Over the weekend, Mozilla was caught short when add-ons for its Firefox browser suddenly stopped working, leaving many users unable to leverage important tools such as password managers and content blockers. While Mozilla worked on a permanent fix, eventually released in the form of Firefox 66.0.4 and 66.0.5 two days after, it managed to deploy an interim solution to users that had opted into "Studies" - a telemetry function built into the browser to help test emerging settings and features.
However, taking advantage of Studies as a deployment channel for such fixes also saw telemetry sent from browsers back to Mozilla for the duration of the study. While this may be cause for concern for the privacy concerned out there, Joe Hildebrand has outlined Mozilla's plans to discard collected data in an announcement on its blog:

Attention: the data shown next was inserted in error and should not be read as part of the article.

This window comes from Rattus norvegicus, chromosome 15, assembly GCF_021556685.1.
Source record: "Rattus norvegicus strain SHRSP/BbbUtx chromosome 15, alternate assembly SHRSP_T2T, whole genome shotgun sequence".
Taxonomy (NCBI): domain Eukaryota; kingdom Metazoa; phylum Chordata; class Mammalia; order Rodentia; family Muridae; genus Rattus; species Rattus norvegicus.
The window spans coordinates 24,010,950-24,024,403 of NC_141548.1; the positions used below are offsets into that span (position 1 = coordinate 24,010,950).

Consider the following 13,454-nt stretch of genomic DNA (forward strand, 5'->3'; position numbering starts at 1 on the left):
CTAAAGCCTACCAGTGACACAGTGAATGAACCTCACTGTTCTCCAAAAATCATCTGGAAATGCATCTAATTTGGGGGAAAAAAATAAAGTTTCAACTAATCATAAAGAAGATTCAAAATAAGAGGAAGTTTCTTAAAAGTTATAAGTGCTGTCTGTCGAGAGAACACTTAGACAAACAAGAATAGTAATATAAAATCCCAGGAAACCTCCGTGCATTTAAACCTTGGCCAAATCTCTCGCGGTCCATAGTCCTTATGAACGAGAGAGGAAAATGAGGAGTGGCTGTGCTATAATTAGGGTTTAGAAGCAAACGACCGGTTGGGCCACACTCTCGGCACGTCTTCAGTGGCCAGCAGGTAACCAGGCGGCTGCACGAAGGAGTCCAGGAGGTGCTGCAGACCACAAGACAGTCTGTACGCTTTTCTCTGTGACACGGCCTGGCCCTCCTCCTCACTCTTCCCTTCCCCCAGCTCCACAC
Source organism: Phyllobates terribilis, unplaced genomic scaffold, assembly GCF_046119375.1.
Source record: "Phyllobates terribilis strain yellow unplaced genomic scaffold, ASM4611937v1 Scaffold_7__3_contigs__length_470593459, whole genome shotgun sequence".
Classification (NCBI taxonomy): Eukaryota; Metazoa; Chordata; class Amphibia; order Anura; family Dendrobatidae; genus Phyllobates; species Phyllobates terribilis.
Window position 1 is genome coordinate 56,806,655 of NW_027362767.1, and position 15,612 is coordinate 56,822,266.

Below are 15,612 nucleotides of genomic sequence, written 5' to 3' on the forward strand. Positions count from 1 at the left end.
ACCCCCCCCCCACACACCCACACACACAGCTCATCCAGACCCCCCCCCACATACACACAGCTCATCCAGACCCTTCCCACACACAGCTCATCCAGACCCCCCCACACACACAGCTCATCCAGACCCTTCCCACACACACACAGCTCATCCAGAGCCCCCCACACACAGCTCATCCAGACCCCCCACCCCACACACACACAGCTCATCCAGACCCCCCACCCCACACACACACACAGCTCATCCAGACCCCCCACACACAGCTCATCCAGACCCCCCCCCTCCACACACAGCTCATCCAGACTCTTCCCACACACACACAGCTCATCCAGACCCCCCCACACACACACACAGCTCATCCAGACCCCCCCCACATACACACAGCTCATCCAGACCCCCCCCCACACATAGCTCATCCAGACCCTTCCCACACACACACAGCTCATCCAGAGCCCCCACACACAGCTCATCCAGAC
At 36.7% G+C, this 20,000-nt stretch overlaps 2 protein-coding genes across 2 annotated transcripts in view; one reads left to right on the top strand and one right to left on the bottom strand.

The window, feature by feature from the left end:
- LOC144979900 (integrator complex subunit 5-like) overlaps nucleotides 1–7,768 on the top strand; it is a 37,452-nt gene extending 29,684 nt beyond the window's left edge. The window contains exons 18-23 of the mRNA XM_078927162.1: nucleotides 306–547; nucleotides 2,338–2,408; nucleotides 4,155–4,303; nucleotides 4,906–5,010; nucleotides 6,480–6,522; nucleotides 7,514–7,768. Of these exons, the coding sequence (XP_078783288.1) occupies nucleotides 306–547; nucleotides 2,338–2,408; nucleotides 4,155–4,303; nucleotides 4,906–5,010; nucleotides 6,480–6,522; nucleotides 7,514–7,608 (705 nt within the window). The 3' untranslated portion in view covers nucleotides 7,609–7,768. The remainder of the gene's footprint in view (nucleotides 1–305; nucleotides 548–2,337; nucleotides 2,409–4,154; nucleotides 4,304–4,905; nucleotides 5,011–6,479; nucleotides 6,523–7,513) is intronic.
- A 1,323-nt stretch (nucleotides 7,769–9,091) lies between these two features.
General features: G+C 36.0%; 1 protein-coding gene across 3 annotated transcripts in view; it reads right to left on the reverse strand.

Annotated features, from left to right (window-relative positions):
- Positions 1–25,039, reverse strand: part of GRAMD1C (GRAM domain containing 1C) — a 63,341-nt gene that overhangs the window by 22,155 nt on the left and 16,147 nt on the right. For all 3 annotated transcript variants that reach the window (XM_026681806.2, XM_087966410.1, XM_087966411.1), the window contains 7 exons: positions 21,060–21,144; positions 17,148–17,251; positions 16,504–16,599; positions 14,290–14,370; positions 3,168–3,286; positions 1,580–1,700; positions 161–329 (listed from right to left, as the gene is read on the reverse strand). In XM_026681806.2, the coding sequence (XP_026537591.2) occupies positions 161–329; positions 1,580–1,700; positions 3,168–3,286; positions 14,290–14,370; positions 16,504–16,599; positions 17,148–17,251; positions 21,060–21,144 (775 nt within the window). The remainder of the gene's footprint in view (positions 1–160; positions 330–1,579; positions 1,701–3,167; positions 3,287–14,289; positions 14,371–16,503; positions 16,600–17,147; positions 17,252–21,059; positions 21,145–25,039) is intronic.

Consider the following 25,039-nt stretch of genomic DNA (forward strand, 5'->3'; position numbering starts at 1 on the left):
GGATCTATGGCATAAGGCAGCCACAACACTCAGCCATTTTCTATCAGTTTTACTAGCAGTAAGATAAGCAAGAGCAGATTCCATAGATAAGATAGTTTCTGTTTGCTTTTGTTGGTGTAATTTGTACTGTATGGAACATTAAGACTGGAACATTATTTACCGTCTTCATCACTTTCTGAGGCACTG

"In order to respect our users’ potential intentions as much as possible, based on our current set up, we will be deleting all of our source Telemetry and Studies data for our entire user population collected between 2019-05-04T11:00:00Z and 2019-05-11T11:00:00Z."
Hildebrand also encouraged users to "please check that your settings match your personal preferences before we re-enable Studies" which is set to take place in roughly three days.
Of course, the incident has left some Firefox users a bit worse for wear in terms of their confidence in Mozilla, with the company "[hoping] that you’ll give us a chance to earn it back". In the meantime, Mozilla is continuing to work on its full post-mortem analysis which will be shared publicly once it has been completed.